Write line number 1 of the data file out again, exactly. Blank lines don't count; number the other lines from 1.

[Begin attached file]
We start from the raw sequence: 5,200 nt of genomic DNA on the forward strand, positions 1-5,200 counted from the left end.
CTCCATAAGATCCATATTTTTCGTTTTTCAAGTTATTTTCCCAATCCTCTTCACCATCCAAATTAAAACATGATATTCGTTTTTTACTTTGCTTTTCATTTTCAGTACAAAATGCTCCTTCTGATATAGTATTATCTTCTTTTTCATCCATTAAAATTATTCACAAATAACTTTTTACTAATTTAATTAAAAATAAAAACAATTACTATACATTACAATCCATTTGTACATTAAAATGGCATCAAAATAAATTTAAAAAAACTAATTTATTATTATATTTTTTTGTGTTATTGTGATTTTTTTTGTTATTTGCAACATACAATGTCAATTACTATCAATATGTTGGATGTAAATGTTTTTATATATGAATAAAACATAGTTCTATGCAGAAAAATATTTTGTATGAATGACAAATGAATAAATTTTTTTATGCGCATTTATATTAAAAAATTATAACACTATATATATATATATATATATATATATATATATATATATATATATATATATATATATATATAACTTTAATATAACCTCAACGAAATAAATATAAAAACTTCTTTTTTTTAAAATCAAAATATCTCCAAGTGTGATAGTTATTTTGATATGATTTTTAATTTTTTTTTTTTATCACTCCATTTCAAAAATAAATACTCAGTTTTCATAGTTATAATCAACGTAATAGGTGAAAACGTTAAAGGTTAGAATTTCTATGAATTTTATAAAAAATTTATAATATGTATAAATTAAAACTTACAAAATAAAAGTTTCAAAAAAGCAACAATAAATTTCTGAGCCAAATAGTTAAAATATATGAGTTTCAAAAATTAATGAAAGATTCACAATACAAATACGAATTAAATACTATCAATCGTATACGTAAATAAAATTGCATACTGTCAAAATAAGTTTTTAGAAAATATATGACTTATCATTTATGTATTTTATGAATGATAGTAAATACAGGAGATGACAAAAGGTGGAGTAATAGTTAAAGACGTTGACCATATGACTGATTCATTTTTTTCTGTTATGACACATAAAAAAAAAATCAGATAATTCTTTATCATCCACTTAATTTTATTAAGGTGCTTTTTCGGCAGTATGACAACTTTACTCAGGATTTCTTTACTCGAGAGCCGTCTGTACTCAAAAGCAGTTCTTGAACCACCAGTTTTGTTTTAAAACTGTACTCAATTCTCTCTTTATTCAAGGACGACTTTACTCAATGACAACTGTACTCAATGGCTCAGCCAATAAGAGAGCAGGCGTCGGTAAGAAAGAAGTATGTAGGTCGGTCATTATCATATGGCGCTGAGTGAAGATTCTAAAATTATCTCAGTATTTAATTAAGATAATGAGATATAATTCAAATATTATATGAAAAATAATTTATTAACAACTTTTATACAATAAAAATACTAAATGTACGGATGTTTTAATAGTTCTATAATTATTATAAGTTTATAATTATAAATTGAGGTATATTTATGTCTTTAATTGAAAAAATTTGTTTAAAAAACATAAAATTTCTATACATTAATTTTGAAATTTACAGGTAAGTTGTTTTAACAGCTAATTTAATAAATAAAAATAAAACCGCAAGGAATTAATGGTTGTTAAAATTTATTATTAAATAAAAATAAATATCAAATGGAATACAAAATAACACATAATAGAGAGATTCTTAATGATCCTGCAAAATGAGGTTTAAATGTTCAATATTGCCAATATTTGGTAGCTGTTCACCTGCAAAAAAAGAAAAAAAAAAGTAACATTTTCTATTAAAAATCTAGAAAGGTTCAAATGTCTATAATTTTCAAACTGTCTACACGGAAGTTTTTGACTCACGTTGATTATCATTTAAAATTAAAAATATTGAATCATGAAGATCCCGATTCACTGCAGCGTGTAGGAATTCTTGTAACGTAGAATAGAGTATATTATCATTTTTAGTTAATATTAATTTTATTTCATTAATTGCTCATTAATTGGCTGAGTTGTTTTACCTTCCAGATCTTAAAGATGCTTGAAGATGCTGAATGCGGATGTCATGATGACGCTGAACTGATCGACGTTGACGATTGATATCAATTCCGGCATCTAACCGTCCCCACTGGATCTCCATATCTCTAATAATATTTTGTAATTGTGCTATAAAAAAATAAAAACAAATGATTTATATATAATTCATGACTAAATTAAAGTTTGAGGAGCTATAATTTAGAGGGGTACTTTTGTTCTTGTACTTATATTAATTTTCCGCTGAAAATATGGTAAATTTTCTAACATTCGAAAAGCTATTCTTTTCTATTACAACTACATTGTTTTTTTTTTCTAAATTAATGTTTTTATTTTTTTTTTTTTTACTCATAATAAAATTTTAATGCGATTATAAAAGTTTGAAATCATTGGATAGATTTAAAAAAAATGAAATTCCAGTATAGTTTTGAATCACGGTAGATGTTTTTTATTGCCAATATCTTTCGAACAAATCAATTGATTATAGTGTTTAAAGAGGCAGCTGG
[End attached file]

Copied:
We start from the raw sequence: 5,200 nt of genomic DNA on the forward strand, positions 1-5,200 counted from the left end.